Derry concrete firm faces cartel allegation

UK Competition and Markets Authority investigating FP McCann Limited

The CMA said “no assumption should be made that FP McCann Limited has infringed the law”. Photograph: iStock

The CMA said “no assumption should be made that FP McCann Limited has infringed the law”. Photograph: iStock

 

The UK’s Competition and Markets Authority is investigating Northern Ireland-headquartered FP McCann Limited, one of the largest manufacturers and suppliers of precast concrete products in the UK.

The CMA said on Thursday that it is investigating the conduct of Co Derry-based FP McCann Limited, which operates 12 manufacturing facilities in the UK, as part of an inquiry into an alleged cartel.

The CMA has stressed that “at this stage, no assumption can be made” that FP McCann Limited “has broken the law”.

The UK competition authority has alleged that “three drainage product manufacturers broke competition law by co-ordinating prices for customers and sharing the market”.

In a statement issued on Thursday the CMA said: “Two of the businesses – Derbyshire-based Stanton Bonna Concrete Ltd and Somerset-based CPM Group Ltd – have admitted breaking competition law by taking part in a cartel, which started in 2006 and continued for almost seven years.

“A third company, FP McCann Ltd, headquartered in Northern Ireland, is also under investigation and has not made any admissions.”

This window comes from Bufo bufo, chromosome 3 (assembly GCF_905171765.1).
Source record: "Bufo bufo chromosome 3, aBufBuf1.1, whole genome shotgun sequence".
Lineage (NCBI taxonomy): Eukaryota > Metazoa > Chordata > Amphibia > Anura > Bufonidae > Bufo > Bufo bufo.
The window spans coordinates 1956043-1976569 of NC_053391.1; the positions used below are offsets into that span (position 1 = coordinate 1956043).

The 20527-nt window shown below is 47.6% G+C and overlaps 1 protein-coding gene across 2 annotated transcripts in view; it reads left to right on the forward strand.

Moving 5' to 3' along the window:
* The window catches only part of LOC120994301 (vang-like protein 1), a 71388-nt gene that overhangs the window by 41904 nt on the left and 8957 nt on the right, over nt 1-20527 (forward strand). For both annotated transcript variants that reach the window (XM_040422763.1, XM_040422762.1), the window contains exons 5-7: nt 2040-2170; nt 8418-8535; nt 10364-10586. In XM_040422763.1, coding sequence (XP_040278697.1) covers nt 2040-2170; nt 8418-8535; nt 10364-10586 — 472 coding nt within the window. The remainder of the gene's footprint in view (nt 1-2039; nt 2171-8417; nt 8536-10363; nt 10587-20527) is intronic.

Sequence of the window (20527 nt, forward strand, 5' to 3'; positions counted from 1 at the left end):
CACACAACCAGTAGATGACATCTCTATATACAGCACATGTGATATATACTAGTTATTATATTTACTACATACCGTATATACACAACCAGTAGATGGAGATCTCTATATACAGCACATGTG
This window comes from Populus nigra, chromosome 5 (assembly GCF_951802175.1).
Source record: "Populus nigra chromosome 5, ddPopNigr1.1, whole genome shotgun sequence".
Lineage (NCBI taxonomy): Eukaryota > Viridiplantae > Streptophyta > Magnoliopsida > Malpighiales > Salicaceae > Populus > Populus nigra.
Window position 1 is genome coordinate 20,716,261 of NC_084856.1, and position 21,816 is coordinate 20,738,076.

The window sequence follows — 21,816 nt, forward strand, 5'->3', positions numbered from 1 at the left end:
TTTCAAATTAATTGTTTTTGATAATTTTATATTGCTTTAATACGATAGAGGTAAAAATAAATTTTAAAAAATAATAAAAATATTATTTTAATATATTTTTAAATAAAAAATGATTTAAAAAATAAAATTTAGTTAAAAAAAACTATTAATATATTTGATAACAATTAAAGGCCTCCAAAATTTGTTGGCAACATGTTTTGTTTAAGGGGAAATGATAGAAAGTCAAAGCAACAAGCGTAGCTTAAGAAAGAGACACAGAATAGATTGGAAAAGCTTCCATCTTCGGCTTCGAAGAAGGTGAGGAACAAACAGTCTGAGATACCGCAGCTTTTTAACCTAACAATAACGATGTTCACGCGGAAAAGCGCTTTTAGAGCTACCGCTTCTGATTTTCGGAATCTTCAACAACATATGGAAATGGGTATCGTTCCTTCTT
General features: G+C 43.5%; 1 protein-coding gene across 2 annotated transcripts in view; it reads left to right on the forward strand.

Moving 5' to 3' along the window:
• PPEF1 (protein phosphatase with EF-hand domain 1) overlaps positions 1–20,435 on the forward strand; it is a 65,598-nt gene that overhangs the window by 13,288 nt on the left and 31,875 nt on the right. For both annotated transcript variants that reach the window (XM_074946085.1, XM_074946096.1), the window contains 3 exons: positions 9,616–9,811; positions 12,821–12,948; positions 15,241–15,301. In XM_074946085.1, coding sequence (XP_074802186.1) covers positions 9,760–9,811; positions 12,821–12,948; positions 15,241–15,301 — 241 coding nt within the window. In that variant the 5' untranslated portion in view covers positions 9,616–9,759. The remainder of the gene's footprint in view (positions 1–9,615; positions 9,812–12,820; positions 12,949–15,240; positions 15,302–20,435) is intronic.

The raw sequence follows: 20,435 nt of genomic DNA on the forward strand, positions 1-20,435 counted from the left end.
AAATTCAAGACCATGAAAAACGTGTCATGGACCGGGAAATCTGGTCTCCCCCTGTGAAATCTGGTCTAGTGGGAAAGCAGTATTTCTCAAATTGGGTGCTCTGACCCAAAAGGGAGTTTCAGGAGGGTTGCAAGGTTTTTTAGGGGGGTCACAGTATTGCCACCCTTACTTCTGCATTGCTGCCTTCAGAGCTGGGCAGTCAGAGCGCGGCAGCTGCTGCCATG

In its “statement of objections” the CMA said it had “provisionally found” that the companies had held regular, secret meetings to set up and operate an alleged illegal cartel.

The CMA said “no assumption should be made that FP McCann Limited has infringed the law”.

Fix or co-ordinate prices

“Its aim was to fix or coordinate prices and share out the market for certain pre-cast concrete drainage products in Great Britain, with the intention of increasing prices and reducing competition.

“These products are used in large infrastructure projects across Great Britain, including water management, roads and railways. Typical customers include engineering and construction companies; utilities providers; and local and national government,” the UK competition authority stated.

The CMA claims that over the duration of the alleged cartel “the companies were leading players, accounting for over half of the market. From 2010 onwards, they held over 90 per cent of this market”.

Michael Grenfell, the authority’s executive director of enforcement, said: “We’ve provisionally found that these three firms secretly shared out the market and colluded on prices for construction products used in many building projects across Great Britain.

“The CMA does not tolerate such practices and will use our enforcement tools to crack down on those it believes are taking part in illegal cartels.”

According to the UK authority Stanton Bonna and CPM have admitted to participating in the alleged cartel and have agreed to pay fines as part of a settlement but FPM is not part of the settlement.